FQ:  Q: According to ___________________, God does not exist apart from our faith in him.

        A: Cupitt

Link: http://www.biography.com/people/peter-singer-39994

Here is some more information about Singer. I did not know that he is not only the “most influential living philosopher,” but he is also called the “most dangerous man in the world!”

5 comments:

  1. I think the underlying topic of this whole issue is respect. We don’t respect the animals so we don’t treat them properly. If you look at aboriginals, they respect the animals. That’s why, I feel, Singer said that everyone should become a vegetarian except for people like aboriginals.
    I don’t think everyone becoming vegetarian is realistic or a solution to the problem. If you look at the nutrients humans need, you get some of those from meat. We’re omnivores. Humans killing animals for food isn’t really that different from other animals killing animals for food. The issue is that people don’t care about the animal. I also feel like it’s one of those out-of-sight out-of-mind type of things. While eating healthy is a completely different issue, I feel that they are tied together. If you don’t care about the animals’ living conditions, you should at least be more conscious of the effects on your body from raising meat the way we do. I know the factories are horrible, but I can see why they are the way they are. The situation isn’t going to be easily fixed because people view themselves as being above animals. They don’t care about them. Yet, I’m sure we all agree the animals are capable of suffering.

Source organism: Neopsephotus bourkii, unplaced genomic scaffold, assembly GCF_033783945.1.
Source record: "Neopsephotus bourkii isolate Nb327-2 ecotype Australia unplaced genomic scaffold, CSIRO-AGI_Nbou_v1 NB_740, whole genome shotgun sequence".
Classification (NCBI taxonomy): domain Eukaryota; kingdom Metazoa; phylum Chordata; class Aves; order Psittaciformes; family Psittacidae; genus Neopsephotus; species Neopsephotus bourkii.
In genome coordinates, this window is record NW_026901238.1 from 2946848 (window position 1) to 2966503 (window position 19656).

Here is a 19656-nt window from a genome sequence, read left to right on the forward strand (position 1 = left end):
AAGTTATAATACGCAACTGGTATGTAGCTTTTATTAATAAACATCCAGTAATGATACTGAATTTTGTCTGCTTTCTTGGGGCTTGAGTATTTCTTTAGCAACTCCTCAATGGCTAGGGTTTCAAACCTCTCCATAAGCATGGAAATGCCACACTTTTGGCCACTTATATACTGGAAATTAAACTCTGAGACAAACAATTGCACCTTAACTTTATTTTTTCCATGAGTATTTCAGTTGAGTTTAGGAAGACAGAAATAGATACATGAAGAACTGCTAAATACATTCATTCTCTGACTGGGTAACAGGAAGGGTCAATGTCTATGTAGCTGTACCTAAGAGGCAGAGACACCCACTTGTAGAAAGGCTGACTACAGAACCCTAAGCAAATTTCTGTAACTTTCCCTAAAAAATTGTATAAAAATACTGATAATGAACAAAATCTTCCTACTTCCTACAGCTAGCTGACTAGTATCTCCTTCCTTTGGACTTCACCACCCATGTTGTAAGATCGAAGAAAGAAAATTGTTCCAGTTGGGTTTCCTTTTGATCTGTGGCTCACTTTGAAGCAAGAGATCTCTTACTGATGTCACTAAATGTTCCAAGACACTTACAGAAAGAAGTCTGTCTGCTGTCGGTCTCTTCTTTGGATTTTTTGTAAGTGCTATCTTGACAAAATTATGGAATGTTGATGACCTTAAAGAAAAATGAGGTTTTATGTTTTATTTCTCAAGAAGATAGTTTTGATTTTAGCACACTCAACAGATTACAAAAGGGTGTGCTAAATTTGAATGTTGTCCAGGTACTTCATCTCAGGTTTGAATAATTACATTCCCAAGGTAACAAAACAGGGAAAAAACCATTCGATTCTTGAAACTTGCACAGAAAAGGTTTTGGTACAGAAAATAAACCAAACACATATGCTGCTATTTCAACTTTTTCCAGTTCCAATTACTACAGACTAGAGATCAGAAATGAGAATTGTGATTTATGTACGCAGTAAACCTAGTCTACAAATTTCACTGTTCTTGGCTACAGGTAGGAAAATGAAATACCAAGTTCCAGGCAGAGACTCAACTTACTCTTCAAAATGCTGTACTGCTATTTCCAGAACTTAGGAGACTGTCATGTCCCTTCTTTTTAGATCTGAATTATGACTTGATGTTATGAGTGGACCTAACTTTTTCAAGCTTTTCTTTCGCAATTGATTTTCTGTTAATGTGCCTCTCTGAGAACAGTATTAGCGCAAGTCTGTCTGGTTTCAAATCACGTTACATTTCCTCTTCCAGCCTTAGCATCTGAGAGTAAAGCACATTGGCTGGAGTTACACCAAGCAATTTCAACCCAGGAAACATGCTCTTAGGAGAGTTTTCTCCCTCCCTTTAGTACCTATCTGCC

My main question through all of these animal rights and food debates is “What about the fish?” The way fish are caught is not very humane and they do happen to have fish farms too. However, we did say during the discussion that fishing isn’t as bad as hunting. But, if you’re going to talk about all of this, you can’t forget that people eat fish too.

    DQ: What about the fish? Do fish suffer like other animals, if you even consider a fish an animal (but should that result in different treatment?)?
    FQ: Who said, “We have all had to rethink as the world has changed around us?”
    A: Don Cupitt

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    Replies
    1. Only to play devils advocate, but "humans killing animals for food isn't really that different from other animals killing animals from food" is like saying "humans killing people in wars isn't that different from humans killing people in the holocaust."

      One is methodically thought out with nothing but the end-goal (deaths/sales) in the minds of the killers.

      ...The other is a thing necessary for survival. Animals kill what they need and nothing more. We kill more than we need, and we certainly don't need as much meat as we do. Indeed, the USDA says that we eat too much meat!

      http://www.naturalnews.com/029603_meat_fruit.html